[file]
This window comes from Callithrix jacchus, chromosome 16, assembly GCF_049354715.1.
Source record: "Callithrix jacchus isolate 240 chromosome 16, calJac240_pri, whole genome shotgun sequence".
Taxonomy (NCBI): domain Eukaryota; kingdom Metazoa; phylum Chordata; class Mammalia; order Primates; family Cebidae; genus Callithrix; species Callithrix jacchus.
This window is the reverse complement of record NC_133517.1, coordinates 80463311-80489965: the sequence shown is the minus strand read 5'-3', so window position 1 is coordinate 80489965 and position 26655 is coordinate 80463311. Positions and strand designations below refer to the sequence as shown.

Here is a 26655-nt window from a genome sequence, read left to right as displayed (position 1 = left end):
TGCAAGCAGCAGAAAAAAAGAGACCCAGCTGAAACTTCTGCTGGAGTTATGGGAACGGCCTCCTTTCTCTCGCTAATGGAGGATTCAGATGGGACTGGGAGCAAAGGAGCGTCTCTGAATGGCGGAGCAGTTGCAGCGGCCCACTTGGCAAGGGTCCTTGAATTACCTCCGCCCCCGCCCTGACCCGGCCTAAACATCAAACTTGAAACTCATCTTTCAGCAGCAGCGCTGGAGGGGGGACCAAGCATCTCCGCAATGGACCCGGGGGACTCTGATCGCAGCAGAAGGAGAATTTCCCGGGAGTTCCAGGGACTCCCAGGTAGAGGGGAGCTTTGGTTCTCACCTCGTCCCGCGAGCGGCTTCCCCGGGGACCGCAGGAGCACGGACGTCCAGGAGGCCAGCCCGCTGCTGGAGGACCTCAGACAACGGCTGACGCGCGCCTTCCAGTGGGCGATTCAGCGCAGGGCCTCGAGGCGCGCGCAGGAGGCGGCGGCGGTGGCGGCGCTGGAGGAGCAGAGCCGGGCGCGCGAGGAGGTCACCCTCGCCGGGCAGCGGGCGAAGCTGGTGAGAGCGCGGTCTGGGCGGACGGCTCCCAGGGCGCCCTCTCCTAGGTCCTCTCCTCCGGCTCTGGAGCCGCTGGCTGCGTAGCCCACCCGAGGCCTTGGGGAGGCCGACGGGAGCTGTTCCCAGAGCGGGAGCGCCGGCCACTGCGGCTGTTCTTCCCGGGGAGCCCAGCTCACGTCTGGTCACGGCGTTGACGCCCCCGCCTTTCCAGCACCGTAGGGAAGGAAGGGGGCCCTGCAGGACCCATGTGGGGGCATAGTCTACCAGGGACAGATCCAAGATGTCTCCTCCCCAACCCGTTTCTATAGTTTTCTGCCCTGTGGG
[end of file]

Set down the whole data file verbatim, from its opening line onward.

This window comes from Callithrix jacchus, chromosome 16, assembly GCF_049354715.1.
Source record: "Callithrix jacchus isolate 240 chromosome 16, calJac240_pri, whole genome shotgun sequence".
Taxonomy (NCBI): domain Eukaryota; kingdom Metazoa; phylum Chordata; class Mammalia; order Primates; family Cebidae; genus Callithrix; species Callithrix jacchus.
This window is the reverse complement of record NC_133517.1, coordinates 80463311-80489965: the sequence shown is the minus strand read 5'-3', so window position 1 is coordinate 80489965 and position 26655 is coordinate 80463311. Positions and strand designations below refer to the sequence as shown.

Here is a 26655-nt window from a genome sequence, read left to right as displayed (position 1 = left end):
TGCAAGCAGCAGAAAAAAAGAGACCCAGCTGAAACTTCTGCTGGAGTTATGGGAACGGCCTCCTTTCTCTCGCTAATGGAGGATTCAGATGGGACTGGGAGCAAAGGAGCGTCTCTGAATGGCGGAGCAGTTGCAGCGGCCCACTTGGCAAGGGTCCTTGAATTACCTCCGCCCCCGCCCTGACCCGGCCTAAACATCAAACTTGAAACTCATCTTTCAGCAGCAGCGCTGGAGGGGGGACCAAGCATCTCCGCAATGGACCCGGGGGACTCTGATCGCAGCAGAAGGAGAATTTCCCGGGAGTTCCAGGGACTCCCAGGTAGAGGGGAGCTTTGGTTCTCACCTCGTCCCGCGAGCGGCTTCCCCGGGGACCGCAGGAGCACGGACGTCCAGGAGGCCAGCCCGCTGCTGGAGGACCTCAGACAACGGCTGACGCGCGCCTTCCAGTGGGCGATTCAGCGCAGGGCCTCGAGGCGCGCGCAGGAGGCGGCGGCGGTGGCGGCGCTGGAGGAGCAGAGCCGGGCGCGCGAGGAGGTCACCCTCGCCGGGCAGCGGGCGAAGCTGGTGAGAGCGCGGTCTGGGCGGACGGCTCCCAGGGCGCCCTCTCCTAGGTCCTCTCCTCCGGCTCTGGAGCCGCTGGCTGCGTAGCCCACCCGAGGCCTTGGGGAGGCCGACGGGAGCTGTTCCCAGAGCGGGAGCGCCGGCCACTGCGGCTGTTCTTCCCGGGGAGCCCAGCTCACGTCTGGTCACGGCGTTGACGCCCCCGCCTTTCCAGCACCGTAGGGAAGGAAGGGGGCCCTGCAGGACCCATGTGGGGGCATAGTCTACCAGGGACAGATCCAAGATGTCTCCTCCCCAACCCGTTTCTATAGTTTTCTGCCCTGTGGG